1. Should you choose DIY or a professional?
Removing popcorn ceilings is a labor-intensive process. Not only do you have to remove the crumbly texture, but you need a plan to safely capture all of the debris.
You can get the job done on your own, but you need the right equipment and a lot of time. Plus, if your popcorn ceiling is in an older home (built before the 1980s), you’ll likely have asbestos in the “popcorn” pieces.
A professional will be more efficient and have a plan for removal, but it will also cost more.
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2. Do you need to test for asbestos?
If you suspect asbestos in your popcorn ceiling, do not attempt to remove it without a test. According to studies published in the National Library of Medicine, exposure to asbestos via popcorn ceilings is linked to a high risk of severe illnesses.
If your home was built before the 1980s, there’s a good chance the ceiling material contains asbestos.
Regardless of the build date, it’s good to err on the side of caution and have a test done. According to Home Advisor, asbestos testing can range from $230-$800, but the actual cost depends on your home’s size.
You can also buy asbestos testing kits online on sites like HomeDepot.com and Amazon.
If the ceiling contains asbestos, you need to hire a professional to remove it. Doing it yourself is too great of a risk. The pros will have the proper safety equipment and the experience to remove it without disturbing the asbestos fibers and releasing them into the air.
3. What materials will you need for a DIY removal?
If you decide to remove the popcorn ceiling without professional help, you need the following materials:
- A wide putty knife or floor scraper
- A spray bottle, preferably heavy-duty
- Popcorn ceiling remover or water (either works well)
- Drop cloths to cover the floor
- Plastic sheeting to cover the windows and doors
- Painter’s tape to secure plastic sheeting and cover holes for light fixtures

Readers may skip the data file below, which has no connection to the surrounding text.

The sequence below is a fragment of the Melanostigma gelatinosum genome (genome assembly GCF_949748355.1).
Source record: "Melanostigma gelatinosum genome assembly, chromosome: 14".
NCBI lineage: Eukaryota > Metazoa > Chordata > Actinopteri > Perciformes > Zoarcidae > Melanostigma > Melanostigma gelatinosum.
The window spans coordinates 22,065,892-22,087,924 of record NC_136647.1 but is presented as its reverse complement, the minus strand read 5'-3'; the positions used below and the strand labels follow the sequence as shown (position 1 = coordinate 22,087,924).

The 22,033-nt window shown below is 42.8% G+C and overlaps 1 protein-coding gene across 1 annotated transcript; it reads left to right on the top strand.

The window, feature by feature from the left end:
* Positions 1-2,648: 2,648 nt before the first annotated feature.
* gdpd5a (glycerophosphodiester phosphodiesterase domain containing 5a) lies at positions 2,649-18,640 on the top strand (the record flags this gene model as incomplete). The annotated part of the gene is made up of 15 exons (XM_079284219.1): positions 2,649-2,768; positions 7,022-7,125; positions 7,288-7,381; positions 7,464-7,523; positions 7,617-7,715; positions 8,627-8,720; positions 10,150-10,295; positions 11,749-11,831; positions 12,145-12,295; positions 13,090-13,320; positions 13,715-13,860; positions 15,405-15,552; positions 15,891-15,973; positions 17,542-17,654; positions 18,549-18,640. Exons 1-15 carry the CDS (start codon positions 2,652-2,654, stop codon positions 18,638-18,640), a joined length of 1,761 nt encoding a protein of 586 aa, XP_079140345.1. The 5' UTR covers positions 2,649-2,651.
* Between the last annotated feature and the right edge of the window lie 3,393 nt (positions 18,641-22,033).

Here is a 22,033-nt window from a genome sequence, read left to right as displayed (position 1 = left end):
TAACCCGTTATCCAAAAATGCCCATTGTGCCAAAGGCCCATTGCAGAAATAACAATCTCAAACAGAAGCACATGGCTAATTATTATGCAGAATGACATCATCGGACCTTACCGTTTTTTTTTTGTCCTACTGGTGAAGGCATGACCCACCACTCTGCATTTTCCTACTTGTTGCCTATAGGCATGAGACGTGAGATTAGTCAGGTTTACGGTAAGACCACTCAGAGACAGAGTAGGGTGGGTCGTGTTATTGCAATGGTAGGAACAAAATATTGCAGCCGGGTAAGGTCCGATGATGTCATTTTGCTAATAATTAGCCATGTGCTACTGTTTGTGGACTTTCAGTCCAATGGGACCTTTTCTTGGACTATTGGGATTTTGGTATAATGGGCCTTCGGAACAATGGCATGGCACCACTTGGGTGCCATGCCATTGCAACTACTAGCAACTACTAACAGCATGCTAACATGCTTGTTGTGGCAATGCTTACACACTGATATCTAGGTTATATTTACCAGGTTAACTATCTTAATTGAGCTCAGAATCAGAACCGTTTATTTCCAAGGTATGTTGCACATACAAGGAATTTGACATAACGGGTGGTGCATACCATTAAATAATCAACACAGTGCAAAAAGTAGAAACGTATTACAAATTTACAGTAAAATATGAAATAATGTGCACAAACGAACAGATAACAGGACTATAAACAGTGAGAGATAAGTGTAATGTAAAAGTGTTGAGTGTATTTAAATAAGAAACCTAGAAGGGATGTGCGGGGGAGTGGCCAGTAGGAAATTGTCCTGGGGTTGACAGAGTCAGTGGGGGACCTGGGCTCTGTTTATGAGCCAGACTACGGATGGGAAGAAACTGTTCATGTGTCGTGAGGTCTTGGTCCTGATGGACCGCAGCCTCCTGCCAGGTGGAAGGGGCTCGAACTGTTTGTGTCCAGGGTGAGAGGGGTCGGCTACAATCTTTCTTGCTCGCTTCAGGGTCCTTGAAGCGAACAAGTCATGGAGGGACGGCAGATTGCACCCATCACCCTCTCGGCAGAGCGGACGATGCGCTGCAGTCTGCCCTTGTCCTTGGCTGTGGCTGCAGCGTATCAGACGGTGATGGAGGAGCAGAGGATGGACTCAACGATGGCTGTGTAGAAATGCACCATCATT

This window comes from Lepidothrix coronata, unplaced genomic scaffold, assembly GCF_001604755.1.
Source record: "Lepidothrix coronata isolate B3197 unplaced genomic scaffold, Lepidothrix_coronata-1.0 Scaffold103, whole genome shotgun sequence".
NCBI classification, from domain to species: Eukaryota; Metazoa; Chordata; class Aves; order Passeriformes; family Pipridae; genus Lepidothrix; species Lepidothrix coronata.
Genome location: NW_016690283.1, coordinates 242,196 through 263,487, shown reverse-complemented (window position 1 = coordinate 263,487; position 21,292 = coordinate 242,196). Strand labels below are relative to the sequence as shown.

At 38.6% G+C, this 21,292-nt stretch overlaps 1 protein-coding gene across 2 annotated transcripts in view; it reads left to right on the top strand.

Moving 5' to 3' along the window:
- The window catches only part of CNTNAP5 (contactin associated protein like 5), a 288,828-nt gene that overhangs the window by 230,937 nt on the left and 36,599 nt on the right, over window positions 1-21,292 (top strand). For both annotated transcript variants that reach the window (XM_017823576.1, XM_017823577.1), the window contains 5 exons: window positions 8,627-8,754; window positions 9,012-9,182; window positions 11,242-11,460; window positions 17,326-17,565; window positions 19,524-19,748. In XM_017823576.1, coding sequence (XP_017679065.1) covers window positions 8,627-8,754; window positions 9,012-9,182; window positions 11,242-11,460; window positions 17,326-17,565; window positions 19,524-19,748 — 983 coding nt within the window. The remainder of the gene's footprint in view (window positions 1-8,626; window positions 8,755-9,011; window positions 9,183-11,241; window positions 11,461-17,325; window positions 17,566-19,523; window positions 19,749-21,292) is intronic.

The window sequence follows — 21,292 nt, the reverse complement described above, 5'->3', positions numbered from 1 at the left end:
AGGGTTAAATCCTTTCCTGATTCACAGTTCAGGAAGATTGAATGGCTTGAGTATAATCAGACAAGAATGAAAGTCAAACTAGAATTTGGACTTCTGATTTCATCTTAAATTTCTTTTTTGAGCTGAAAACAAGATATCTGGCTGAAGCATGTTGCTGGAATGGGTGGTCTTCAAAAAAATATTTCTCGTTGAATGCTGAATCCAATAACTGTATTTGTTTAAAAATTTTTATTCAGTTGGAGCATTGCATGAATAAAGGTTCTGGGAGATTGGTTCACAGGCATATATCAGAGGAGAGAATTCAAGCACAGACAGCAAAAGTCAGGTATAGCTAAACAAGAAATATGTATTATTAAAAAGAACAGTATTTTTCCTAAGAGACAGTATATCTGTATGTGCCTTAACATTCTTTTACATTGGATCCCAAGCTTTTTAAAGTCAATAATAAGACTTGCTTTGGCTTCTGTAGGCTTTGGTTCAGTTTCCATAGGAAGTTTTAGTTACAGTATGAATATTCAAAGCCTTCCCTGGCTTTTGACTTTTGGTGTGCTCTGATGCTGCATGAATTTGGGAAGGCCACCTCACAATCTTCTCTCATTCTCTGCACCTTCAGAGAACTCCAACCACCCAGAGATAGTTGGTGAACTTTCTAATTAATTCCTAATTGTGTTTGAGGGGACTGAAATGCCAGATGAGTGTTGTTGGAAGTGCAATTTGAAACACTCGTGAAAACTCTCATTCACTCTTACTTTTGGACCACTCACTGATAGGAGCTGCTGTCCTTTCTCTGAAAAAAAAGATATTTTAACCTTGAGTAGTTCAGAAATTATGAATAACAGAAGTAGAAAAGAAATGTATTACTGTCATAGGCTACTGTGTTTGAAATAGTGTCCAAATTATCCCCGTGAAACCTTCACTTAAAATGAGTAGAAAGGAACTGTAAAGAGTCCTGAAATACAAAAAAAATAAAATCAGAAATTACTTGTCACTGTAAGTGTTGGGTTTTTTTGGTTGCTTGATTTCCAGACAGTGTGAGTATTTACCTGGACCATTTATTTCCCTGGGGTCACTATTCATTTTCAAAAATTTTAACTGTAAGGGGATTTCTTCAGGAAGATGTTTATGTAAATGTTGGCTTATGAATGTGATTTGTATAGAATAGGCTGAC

- Safety equipment to protect your eyes, nose, and mouth
A ladder is necessary to reach the ceiling comfortably. You’ll also want a vacuum that can handle dust and debris. It’s better to rent a shop vac or wet/dry vac instead of a standard vacuum. Shop vacs and wet-dry vacs are built for heavy-duty messes.
4. How long will the room be unusable?
According to Architectural Digest, it can take around 20 hours to remove a popcorn ceiling from a 500-square-foot room. This estimate is based on a professional or someone experienced in DIY home projects.
Based on that, you can expect the room to be unusable for about three days or more, assuming you work in shifts and reserve time for cleanup.
5. How will you handle the mess?
Lay down drop cloths or plastic sheeting to catch most of the debris. Afterward, roll up the plastic sheeting with the debris and discard it. You can shake the debris into disposable contractor bags if you don’t have throw-away drop cloths.
However, if the ceiling contains asbestos, the debris must be properly bagged and disposed of in a landfill permitted to accept hazardous and asbestos-containing waste. Every region has different rules, so contact local authorities for instructions before starting the project.
6. How will you fix any potential damage from the removal?
If you are removing the popcorn ceiling yourself, you need to consider how you will fix gouges or cracks resulting from scraping the texture off.
Plus, you don’t know what shape the drywall was in when the popcorn effect was applied. Make room in your budget and timeline for unexpected repairs.
Hiring a professional is the easiest and safest way to remove popcorn ceilings, but you need to have the budget.
The range in pricing can be due to the following:
- Room size
- Drywall repair
- Asbestos testing/removal
To get an accurate estimate for your job, fill out this quick form on Angi.com. You’ll get several free quotes from licensed professionals in your area. You can compare prices, ask questions, and, based on that, decide if hiring a pro is worth it.
Is It Worth Removing a Popcorn Ceiling Yourself?
Hiring a professional to remove popcorn ceilings costs between $900 and $3,000. If you want to get it done for less, it could be worth it to do it yourself.